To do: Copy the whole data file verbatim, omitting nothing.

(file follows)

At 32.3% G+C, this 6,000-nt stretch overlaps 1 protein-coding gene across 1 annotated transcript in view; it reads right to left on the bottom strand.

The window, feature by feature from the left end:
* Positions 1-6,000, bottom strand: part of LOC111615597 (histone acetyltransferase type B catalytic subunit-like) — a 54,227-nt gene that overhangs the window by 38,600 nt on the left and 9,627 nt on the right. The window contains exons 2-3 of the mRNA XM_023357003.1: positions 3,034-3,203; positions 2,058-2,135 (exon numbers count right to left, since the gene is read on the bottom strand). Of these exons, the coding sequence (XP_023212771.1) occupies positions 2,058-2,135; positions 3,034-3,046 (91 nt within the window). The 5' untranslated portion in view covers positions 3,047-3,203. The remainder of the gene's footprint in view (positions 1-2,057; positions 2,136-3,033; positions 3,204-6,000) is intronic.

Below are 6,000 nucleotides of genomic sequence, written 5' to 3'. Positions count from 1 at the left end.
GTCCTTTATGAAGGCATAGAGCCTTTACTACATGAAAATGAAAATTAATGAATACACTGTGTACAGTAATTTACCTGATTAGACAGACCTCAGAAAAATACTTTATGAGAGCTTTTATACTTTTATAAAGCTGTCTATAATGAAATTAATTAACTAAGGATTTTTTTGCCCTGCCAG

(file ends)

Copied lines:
At 32.3% G+C, this 6,000-nt stretch overlaps 1 protein-coding gene across 1 annotated transcript in view; it reads right to left on the bottom strand.

The window, feature by feature from the left end:
* Positions 1-6,000, bottom strand: part of LOC111615597 (histone acetyltransferase type B catalytic subunit-like) — a 54,227-nt gene that overhangs the window by 38,600 nt on the left and 9,627 nt on the right. The window contains exons 2-3 of the mRNA XM_023357003.1: positions 3,034-3,203; positions 2,058-2,135 (exon numbers count right to left, since the gene is read on the bottom strand). Of these exons, the coding sequence (XP_023212771.1) occupies positions 2,058-2,135; positions 3,034-3,046 (91 nt within the window). The 5' untranslated portion in view covers positions 3,047-3,203. The remainder of the gene's footprint in view (positions 1-2,057; positions 2,136-3,033; positions 3,204-6,000) is intronic.

Below are 6,000 nucleotides of genomic sequence, written 5' to 3'. Positions count from 1 at the left end.
GTCCTTTATGAAGGCATAGAGCCTTTACTACATGAAAATGAAAATTAATGAATACACTGTGTACAGTAATTTACCTGATTAGACAGACCTCAGAAAAATACTTTATGAGAGCTTTTATACTTTTATAAAGCTGTCTATAATGAAATTAATTAACTAAGGATTTTTTTGCCCTGCCAG